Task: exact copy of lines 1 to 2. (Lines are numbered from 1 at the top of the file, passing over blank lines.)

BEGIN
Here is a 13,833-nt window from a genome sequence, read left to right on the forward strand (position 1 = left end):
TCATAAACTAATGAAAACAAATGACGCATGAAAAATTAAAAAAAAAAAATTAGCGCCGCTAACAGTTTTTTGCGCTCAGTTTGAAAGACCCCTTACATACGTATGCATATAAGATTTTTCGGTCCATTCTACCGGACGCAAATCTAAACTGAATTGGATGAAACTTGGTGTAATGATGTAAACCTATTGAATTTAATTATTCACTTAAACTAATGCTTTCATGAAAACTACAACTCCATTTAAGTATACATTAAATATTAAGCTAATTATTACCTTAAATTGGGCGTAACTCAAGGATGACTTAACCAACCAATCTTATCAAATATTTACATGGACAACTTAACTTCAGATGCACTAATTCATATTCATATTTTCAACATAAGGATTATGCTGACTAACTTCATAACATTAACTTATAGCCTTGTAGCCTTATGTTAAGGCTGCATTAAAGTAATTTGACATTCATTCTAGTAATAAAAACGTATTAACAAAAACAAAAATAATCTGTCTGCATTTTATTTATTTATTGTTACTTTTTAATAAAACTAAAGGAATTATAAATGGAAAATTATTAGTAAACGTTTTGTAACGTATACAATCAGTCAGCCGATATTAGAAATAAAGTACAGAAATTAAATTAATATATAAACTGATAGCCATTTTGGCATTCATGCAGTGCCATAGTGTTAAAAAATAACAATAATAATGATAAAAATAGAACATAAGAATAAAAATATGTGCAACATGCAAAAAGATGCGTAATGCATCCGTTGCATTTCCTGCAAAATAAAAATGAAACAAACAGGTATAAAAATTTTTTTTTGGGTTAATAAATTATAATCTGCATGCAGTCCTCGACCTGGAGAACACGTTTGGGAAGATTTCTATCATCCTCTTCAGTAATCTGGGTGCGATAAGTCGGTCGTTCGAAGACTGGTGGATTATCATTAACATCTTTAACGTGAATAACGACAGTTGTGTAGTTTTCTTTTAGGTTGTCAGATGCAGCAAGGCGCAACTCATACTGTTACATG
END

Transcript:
Here is a 13,833-nt window from a genome sequence, read left to right on the forward strand (position 1 = left end):
TCATAAACTAATGAAAACAAATGACGCATGAAAAATTAAAAAAAAAAAATTAGCGCCGCTAACAGTTTTTTGCGCTCAGTTTGAAAGACCCCTTACATACGTATGCATATAAGATTTTTCGGTCCATTCTACCGGACGCAAATCTAAACTGAATTGGATGAAACTTGGTGTAATGATGTAAACCTATTGAATTTAATTATTCACTTAAACTAATGCTTTCATGAAAACTACAACTCCATTTAAGTATACATTAAATATTAAGCTAATTATTACCTTAAATTGGGCGTAACTCAAGGATGACTTAACCAACCAATCTTATCAAATATTTACATGGACAACTTAACTTCAGATGCACTAATTCATATTCATATTTTCAACATAAGGATTATGCTGACTAACTTCATAACATTAACTTATAGCCTTGTAGCCTTATGTTAAGGCTGCATTAAAGTAATTTGACATTCATTCTAGTAATAAAAACGTATTAACAAAAACAAAAATAATCTGTCTGCATTTTATTTATTTATTGTTACTTTTTAATAAAACTAAAGGAATTATAAATGGAAAATTATTAGTAAACGTTTTGTAACGTATACAATCAGTCAGCCGATATTAGAAATAAAGTACAGAAATTAAATTAATATATAAACTGATAGCCATTTTGGCATTCATGCAGTGCCATAGTGTTAAAAAATAACAATAATAATGATAAAAATAGAACATAAGAATAAAAATATGTGCAACATGCAAAAAGATGCGTAATGCATCCGTTGCATTTCCTGCAAAATAAAAATGAAACAAACAGGTATAAAAATTTTTTTTTGGGTTAATAAATTATAATCTGCATGCAGTCCTCGACCTGGAGAACACGTTTGGGAAGATTTCTATCATCCTCTTCAGTAATCTGGGTGCGATAAGTCGGTCGTTCGAAGACTGGTGGATTATCATTAACATCTTTAACGTGAATAACGACAGTTGTGTAGTTTTCTTTTAGGTTGTCAGATGCAGCAAGGCGCAACTCATACTGTTACATG